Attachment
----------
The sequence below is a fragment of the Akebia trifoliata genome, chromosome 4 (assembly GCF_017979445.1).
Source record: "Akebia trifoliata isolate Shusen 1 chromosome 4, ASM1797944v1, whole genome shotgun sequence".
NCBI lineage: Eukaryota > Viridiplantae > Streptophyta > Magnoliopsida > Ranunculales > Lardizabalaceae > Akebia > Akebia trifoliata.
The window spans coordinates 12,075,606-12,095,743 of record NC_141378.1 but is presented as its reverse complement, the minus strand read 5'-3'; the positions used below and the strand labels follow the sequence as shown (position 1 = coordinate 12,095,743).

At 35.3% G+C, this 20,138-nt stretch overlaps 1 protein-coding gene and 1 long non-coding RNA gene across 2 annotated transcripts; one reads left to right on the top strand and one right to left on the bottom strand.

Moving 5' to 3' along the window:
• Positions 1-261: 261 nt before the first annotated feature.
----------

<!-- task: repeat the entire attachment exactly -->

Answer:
The sequence below is a fragment of the Akebia trifoliata genome, chromosome 4 (assembly GCF_017979445.1).
Source record: "Akebia trifoliata isolate Shusen 1 chromosome 4, ASM1797944v1, whole genome shotgun sequence".
NCBI lineage: Eukaryota > Viridiplantae > Streptophyta > Magnoliopsida > Ranunculales > Lardizabalaceae > Akebia > Akebia trifoliata.
The window spans coordinates 12,075,606-12,095,743 of record NC_141378.1 but is presented as its reverse complement, the minus strand read 5'-3'; the positions used below and the strand labels follow the sequence as shown (position 1 = coordinate 12,095,743).

At 35.3% G+C, this 20,138-nt stretch overlaps 1 protein-coding gene and 1 long non-coding RNA gene across 2 annotated transcripts; one reads left to right on the top strand and one right to left on the bottom strand.

Moving 5' to 3' along the window:
• Positions 1-261: 261 nt before the first annotated feature.